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Question: Does Sending A Demand For Proof Of Loss To An Insured's Attorney Satisfy Policy And/Or Statutory Requirements?

July 04, 2010 BY Def Admin

ANSWER: THE LAW VARIES. AS A RESULT, AN INSURER MUST SEND A DEMAND FOR PROOF OF LOSS BOTH DIRECTLY TO THE INSURED AND TO THE INSURED’S COUNSEL.

            The requirement that an insured produce a sworn proof of loss prior to bringing suit for the recovery a claim is an invaluable defense tool as it timely provides an insurer with detailed information regarding the substance of the claim and prevents an insured from prematurely bringing a claim. While the basis for this requirement is in the terms of the insurance contract, state laws may also effect proof of loss procedures. In 2009, the New York Supreme Court Appellate Division decided Adamowicz v. North Country Insurance Co., 2009 N.Y. App. Div. LEXIS 8754 (N.Y. App. Div. 2009). The plaintiff and her insurance company were unable to settle her claim for additional living expenses following a fire at her home. As a result, the insurance company sent a letter to plaintiff’s counsel demanding a sworn proof of loss as to that claim within 60 days. The plaintiff alleged that her attorney did not forward the demand to her. When the proof of loss was not received within 60 days, the insurance company denied the claim. The issue before the court was whether sending the demand for a sworn proof of loss to an insured’s attorney complied with New York law. New York law provides that an insurer must give an insured written notice that it desires a proof of loss before it can deny a claim on that basis. New York Insurance Law § 3407(a). The written notice requirement was intended to protect the insured from “the consequences of . . . oversight or neglect . . . .” The court held that because the record did not establish that the insured received the demand for proof of loss, it did not comply with the requirements under New York law. Interestingly, failure to send written notice of the demand to the insured directly is not automatically fatal to an insurance company’s defense. The insured must raise the argument that service was insufficient. Esa v. Colonia Ins. Co., 89 A.D.2d 865 (N.Y. App. Div. 1982).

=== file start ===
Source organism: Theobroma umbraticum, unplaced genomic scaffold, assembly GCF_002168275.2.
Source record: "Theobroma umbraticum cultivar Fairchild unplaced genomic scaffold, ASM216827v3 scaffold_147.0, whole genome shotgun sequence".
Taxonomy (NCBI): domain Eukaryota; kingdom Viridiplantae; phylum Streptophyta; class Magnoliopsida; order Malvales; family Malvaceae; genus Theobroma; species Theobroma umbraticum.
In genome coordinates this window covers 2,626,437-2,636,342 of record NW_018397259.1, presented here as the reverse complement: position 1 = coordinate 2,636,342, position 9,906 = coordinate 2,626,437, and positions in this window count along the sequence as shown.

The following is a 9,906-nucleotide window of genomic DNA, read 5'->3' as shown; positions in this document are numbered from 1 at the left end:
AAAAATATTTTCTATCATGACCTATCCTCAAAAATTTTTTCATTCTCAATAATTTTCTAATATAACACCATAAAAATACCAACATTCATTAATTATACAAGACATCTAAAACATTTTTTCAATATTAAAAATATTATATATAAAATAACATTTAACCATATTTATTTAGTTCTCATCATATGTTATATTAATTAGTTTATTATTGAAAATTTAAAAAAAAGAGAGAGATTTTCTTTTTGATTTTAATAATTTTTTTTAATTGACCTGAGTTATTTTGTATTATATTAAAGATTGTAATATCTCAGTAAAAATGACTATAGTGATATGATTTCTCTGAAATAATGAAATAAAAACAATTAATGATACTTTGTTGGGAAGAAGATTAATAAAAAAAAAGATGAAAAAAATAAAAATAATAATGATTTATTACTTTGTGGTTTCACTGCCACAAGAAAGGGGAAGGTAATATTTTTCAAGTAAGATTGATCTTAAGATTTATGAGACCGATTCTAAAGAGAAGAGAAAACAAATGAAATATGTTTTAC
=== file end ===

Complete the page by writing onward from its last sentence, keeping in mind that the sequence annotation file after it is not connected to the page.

Unlike New York, Georgia statutory law is silent on the issue of who must receive a request for a sworn proof of loss. O.C.G.A. § 33-24-39 provides “An insurer shall furnish, upon written request of any person claiming to have a loss under an insurance contract issued by the insurer, forms for proof of loss for completion by the person . . . .” Georgia case law is also silent on the issue.  While the Georgia courts have not addressed this issue directly, it would likely be considered an issue of fact for a jury to decide, meaning an insurance company would not be able to pursue summary judgment on the matter. Fremichael v. Doe & Sentry Ins. Co., 221 Ga. App. 698, 701 (1996)(holding that whether an insured was justified in failing to submit a sworn statement is an issue for a jury to determine and not a proper basis for granting summary judgment). As a result, if an insurer wants to preserve its proof of loss defense, a demand for proof of loss should always be sent to both an insured and the insured’s counsel.

The Journal is a publication for the clients of Drew Eckl & Farnham, LLP. It is written in a general format and is not intended to be legal advice to any specific circumstance. Legal Opinions may vary when based upon subtle factual differences. All rights reserved. 

Editorial Board:

H. Michael Bagley
(Editor-in-chief)